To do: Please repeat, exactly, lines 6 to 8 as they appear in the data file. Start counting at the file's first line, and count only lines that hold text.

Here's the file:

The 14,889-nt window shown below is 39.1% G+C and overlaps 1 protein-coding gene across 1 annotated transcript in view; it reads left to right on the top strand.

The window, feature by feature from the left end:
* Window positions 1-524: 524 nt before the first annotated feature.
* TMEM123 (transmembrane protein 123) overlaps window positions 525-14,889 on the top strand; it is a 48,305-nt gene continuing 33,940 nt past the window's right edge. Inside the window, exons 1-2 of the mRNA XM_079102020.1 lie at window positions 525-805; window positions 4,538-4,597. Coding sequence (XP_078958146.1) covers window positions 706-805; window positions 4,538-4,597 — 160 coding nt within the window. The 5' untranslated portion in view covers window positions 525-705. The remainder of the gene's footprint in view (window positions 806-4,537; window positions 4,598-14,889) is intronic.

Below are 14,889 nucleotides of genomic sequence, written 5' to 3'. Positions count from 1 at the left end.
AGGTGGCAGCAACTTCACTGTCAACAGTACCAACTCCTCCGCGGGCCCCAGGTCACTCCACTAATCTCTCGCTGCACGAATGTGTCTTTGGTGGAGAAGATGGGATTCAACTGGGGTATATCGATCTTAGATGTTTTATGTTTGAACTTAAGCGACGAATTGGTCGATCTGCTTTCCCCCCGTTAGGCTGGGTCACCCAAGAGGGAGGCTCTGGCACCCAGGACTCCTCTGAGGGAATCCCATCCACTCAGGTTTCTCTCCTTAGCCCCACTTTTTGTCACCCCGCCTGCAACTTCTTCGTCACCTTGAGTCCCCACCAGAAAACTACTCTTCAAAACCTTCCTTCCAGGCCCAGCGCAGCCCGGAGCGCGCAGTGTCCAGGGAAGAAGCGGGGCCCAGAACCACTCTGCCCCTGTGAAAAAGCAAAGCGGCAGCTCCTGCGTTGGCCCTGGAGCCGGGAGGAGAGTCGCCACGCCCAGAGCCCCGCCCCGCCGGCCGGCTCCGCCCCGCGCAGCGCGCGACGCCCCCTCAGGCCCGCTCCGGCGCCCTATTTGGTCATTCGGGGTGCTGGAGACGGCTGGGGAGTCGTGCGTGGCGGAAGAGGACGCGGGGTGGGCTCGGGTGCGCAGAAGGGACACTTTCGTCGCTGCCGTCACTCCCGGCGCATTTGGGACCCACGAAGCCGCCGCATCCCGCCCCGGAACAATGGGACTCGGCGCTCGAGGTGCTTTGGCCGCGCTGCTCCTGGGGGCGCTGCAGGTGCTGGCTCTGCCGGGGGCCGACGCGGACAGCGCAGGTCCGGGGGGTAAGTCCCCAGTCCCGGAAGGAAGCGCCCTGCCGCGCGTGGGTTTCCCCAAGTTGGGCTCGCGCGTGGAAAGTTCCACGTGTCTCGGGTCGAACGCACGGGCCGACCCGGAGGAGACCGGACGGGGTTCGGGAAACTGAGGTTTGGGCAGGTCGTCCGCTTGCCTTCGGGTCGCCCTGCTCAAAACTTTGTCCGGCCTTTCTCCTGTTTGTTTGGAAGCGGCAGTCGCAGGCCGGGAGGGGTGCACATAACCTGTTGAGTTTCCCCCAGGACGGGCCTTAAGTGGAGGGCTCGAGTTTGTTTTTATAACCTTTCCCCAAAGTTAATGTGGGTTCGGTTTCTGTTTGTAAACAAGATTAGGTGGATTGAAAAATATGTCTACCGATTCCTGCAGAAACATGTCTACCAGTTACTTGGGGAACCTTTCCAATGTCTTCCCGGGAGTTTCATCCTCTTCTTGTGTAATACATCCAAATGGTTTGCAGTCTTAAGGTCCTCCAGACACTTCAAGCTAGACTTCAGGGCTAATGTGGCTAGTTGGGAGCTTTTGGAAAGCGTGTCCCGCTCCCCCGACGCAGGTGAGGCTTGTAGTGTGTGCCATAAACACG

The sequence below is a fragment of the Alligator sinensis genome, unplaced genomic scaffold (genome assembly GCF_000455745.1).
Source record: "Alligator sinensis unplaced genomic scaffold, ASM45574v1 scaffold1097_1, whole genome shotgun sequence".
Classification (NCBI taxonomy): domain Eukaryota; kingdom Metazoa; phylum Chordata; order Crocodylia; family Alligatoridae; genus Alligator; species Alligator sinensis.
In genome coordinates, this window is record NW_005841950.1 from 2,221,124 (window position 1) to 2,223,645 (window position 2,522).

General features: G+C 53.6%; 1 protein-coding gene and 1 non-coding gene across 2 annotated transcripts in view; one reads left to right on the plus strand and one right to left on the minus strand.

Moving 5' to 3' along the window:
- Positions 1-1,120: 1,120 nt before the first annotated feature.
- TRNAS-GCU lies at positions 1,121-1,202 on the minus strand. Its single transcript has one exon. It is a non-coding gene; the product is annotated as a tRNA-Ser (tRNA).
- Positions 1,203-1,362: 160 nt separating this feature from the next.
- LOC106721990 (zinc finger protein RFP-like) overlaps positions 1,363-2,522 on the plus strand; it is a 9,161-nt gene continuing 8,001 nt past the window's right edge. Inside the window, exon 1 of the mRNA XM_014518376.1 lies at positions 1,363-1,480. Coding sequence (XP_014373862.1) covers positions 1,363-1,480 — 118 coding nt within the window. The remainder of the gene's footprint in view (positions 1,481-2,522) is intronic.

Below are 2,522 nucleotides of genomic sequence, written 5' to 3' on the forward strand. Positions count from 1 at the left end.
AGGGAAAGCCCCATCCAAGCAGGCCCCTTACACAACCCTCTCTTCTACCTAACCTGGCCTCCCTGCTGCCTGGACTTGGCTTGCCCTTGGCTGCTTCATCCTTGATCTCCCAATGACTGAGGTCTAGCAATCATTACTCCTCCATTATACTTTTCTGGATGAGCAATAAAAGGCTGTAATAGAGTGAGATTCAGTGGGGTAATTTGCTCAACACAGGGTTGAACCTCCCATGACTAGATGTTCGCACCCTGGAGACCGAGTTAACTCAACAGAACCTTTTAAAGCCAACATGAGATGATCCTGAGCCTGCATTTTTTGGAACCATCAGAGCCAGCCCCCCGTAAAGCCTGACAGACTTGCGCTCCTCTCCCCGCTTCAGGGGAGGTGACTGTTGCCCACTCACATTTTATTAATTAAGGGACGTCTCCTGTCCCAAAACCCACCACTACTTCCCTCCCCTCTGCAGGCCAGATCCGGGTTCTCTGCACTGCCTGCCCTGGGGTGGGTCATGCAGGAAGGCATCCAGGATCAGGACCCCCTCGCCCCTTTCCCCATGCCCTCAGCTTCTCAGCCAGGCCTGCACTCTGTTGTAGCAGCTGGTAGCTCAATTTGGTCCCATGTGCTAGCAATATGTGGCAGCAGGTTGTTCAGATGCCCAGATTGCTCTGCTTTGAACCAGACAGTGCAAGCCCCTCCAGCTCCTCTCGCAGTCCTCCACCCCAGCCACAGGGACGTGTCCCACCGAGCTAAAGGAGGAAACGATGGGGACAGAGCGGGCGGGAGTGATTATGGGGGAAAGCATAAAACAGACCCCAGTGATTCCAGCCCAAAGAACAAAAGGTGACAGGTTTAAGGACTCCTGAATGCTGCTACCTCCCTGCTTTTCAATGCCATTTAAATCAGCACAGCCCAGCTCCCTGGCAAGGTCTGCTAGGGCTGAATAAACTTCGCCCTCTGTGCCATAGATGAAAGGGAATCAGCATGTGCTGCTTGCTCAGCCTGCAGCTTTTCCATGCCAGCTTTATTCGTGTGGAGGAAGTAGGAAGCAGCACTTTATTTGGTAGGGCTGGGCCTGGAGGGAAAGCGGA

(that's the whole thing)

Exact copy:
AGGTGGCAGCAACTTCACTGTCAACAGTACCAACTCCTCCGCGGGCCCCAGGTCACTCCACTAATCTCTCGCTGCACGAATGTGTCTTTGGTGGAGAAGATGGGATTCAACTGGGGTATATCGATCTTAGATGTTTTATGTTTGAACTTAAGCGACGAATTGGTCGATCTGCTTTCCCCCCGTTAGGCTGGGTCACCCAAGAGGGAGGCTCTGGCACCCAGGACTCCTCTGAGGGAATCCCATCCACTCAGGTTTCTCTCCTTAGCCCCACTTTTTGTCACCCCGCCTGCAACTTCTTCGTCACCTTGAGTCCCCACCAGAAAACTACTCTTCAAAACCTTCCTTCCAGGCCCAGCGCAGCCCGGAGCGCGCAGTGTCCAGGGAAGAAGCGGGGCCCAGAACCACTCTGCCCCTGTGAAAAAGCAAAGCGGCAGCTCCTGCGTTGGCCCTGGAGCCGGGAGGAGAGTCGCCACGCCCAGAGCCCCGCCCCGCCGGCCGGCTCCGCCCCGCGCAGCGCGCGACGCCCCCTCAGGCCCGCTCCGGCGCCCTATTTGGTCATTCGGGGTGCTGGAGACGGCTGGGGAGTCGTGCGTGGCGGAAGAGGACGCGGGGTGGGCTCGGGTGCGCAGAAGGGACACTTTCGTCGCTGCCGTCACTCCCGGCGCATTTGGGACCCACGAAGCCGCCGCATCCCGCCCCGGAACAATGGGACTCGGCGCTCGAGGTGCTTTGGCCGCGCTGCTCCTGGGGGCGCTGCAGGTGCTGGCTCTGCCGGGGGCCGACGCGGACAGCGCAGGTCCGGGGGGTAAGTCCCCAGTCCCGGAAGGAAGCGCCCTGCCGCGCGTGGGTTTCCCCAAGTTGGGCTCGCGCGTGGAAAGTTCCACGTGTCTCGGGTCGAACGCACGGGCCGACCCGGAGGAGACCGGACGGGGTTCGGGAAACTGAGGTTTGGGCAGGTCGTCCGCTTGCCTTCGGGTCGCCCTGCTCAAAACTTTGTCCGGCCTTTCTCCTGTTTGTTTGGAAGCGGCAGTCGCAGGCCGGGAGGGGTGCACATAACCTGTTGAGTTTCCCCCAGGACGGGCCTTAAGTGGAGGGCTCGAGTTTGTTTTTATAACCTTTCCCCAAAGTTAATGTGGGTTCGGTTTCTGTTTGTAAACAAGATTAGGTGGATTGAAAAATATGTCTACCGATTCCTGCAGAAACATGTCTACCAGTTACTTGGGGAACCTTTCCAATGTCTTCCCGGGAGTTTCATCCTCTTCTTGTGTAATACATCCAAATGGTTTGCAGTCTTAAGGTCCTCCAGACACTTCAAGCTAGACTTCAGGGCTAATGTGGCTAGTTGGGAGCTTTTGGAAAGCGTGTCCCGCTCCCCCGACGCAGGTGAGGCTTGTAGTGTGTGCCATAAACACG

The sequence below is a fragment of the Alligator sinensis genome, unplaced genomic scaffold (genome assembly GCF_000455745.1).
Source record: "Alligator sinensis unplaced genomic scaffold, ASM45574v1 scaffold1097_1, whole genome shotgun sequence".